You may have some side effects, which are normal signs that your body is building protection against COVID-19. Commonly reported side effects after vaccination include: pain or swelling at the site of the injection, fevers, chills, tiredness, headache, and flu-like symptoms are possible. In some cases, these side effects may affect your ability to do daily activities, but they should go away in a few days. If these symptoms are lasting longer, please contact your oncology care team. 

As a cancer patient, if you are on active therapy, it is very important that you contact your care team if you develop any fevers above 100.4F after your COVID-19 vaccination. When doing so, make your team aware that you were recently vaccinated. More information is available on the CDC website.  

Should I get the COVID-19 vaccine if I already had COVID-19?

Yes. The CDC recommends getting the vaccine even if you have already had COVID-19, because the vaccine may help protect you from getting COVID-19 again. However, you should wait 90-days after infection before getting the vaccine. 

What about allergic reactions to the COVID-19 vaccine?

Rare cases of severe allergic reactions have been reported with both currently available vaccines. If you have had a severe allergy to one of the ingredients in the vaccine, you should not get it (ingredients are listed online). The Pfizer and Moderna vaccines do not include any antibiotics or egg proteins.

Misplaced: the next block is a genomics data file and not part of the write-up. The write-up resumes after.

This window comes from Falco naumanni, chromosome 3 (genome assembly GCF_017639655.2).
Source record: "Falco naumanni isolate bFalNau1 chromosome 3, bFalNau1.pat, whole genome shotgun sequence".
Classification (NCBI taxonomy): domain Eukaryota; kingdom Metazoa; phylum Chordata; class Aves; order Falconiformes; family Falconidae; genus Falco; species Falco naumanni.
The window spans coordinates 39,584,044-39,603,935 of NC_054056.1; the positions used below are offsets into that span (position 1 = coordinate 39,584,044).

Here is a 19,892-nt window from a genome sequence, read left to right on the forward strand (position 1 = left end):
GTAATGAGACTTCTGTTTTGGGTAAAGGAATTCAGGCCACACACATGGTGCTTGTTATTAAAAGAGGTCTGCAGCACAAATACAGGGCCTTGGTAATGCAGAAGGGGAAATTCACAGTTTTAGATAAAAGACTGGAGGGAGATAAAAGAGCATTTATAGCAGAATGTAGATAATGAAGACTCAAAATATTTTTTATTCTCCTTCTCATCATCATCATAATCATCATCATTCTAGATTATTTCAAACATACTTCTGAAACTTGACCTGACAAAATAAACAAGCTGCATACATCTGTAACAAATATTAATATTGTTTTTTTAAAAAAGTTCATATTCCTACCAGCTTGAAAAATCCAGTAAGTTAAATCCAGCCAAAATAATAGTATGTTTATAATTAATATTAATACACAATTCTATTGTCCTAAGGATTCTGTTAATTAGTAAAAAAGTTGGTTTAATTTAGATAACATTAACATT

If you have ever had a severe allergic reaction to other vaccines or injectable therapies, you should talk to your doctor about whether you should get the vaccine. If you have had other severe allergic reactions, such as allergies to food, pets, venom, environmental exposures, or latex, the CDC recommends that you still get the vaccine. If you have had previous severe allergic reactions, you should be monitored for 30 minutes after getting the vaccine instead of the normal 15 minutes. If you have an Epi-Pen or other medication you use for allergic reactions you should bring it when you get your vaccine, although treatments should also be available at the vaccine location. If you have a severe allergic reaction after getting the first shot, you should not get the second shot. Your doctor may refer you to a specialist in allergies and immunology to provide more care or advice.

Should I stop any of my medications before getting the COVID-19 vaccine?